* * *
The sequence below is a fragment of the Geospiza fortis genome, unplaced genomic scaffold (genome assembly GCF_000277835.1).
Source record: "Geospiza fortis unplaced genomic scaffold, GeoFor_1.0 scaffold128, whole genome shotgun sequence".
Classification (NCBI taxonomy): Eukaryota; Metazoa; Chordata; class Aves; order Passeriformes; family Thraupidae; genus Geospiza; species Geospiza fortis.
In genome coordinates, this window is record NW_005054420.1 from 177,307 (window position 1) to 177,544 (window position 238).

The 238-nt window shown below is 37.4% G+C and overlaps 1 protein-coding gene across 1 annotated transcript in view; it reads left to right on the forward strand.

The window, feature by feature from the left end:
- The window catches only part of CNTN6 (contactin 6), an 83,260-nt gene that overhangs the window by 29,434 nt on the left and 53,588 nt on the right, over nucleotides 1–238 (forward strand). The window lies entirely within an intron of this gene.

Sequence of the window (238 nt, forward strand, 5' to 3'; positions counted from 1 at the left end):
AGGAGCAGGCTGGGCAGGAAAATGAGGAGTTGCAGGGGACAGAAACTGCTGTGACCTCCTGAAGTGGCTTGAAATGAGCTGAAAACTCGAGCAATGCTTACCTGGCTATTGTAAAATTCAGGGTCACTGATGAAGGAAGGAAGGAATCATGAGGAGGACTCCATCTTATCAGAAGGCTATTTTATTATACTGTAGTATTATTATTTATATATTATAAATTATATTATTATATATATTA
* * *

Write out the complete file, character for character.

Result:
The sequence below is a fragment of the Geospiza fortis genome, unplaced genomic scaffold (genome assembly GCF_000277835.1).
Source record: "Geospiza fortis unplaced genomic scaffold, GeoFor_1.0 scaffold128, whole genome shotgun sequence".
Classification (NCBI taxonomy): Eukaryota; Metazoa; Chordata; class Aves; order Passeriformes; family Thraupidae; genus Geospiza; species Geospiza fortis.
In genome coordinates, this window is record NW_005054420.1 from 177,307 (window position 1) to 177,544 (window position 238).

The 238-nt window shown below is 37.4% G+C and overlaps 1 protein-coding gene across 1 annotated transcript in view; it reads left to right on the forward strand.

The window, feature by feature from the left end:
- The window catches only part of CNTN6 (contactin 6), an 83,260-nt gene that overhangs the window by 29,434 nt on the left and 53,588 nt on the right, over nucleotides 1–238 (forward strand). The window lies entirely within an intron of this gene.

Sequence of the window (238 nt, forward strand, 5' to 3'; positions counted from 1 at the left end):
AGGAGCAGGCTGGGCAGGAAAATGAGGAGTTGCAGGGGACAGAAACTGCTGTGACCTCCTGAAGTGGCTTGAAATGAGCTGAAAACTCGAGCAATGCTTACCTGGCTATTGTAAAATTCAGGGTCACTGATGAAGGAAGGAAGGAATCATGAGGAGGACTCCATCTTATCAGAAGGCTATTTTATTATACTGTAGTATTATTATTTATATATTATAAATTATATTATTATATATATTA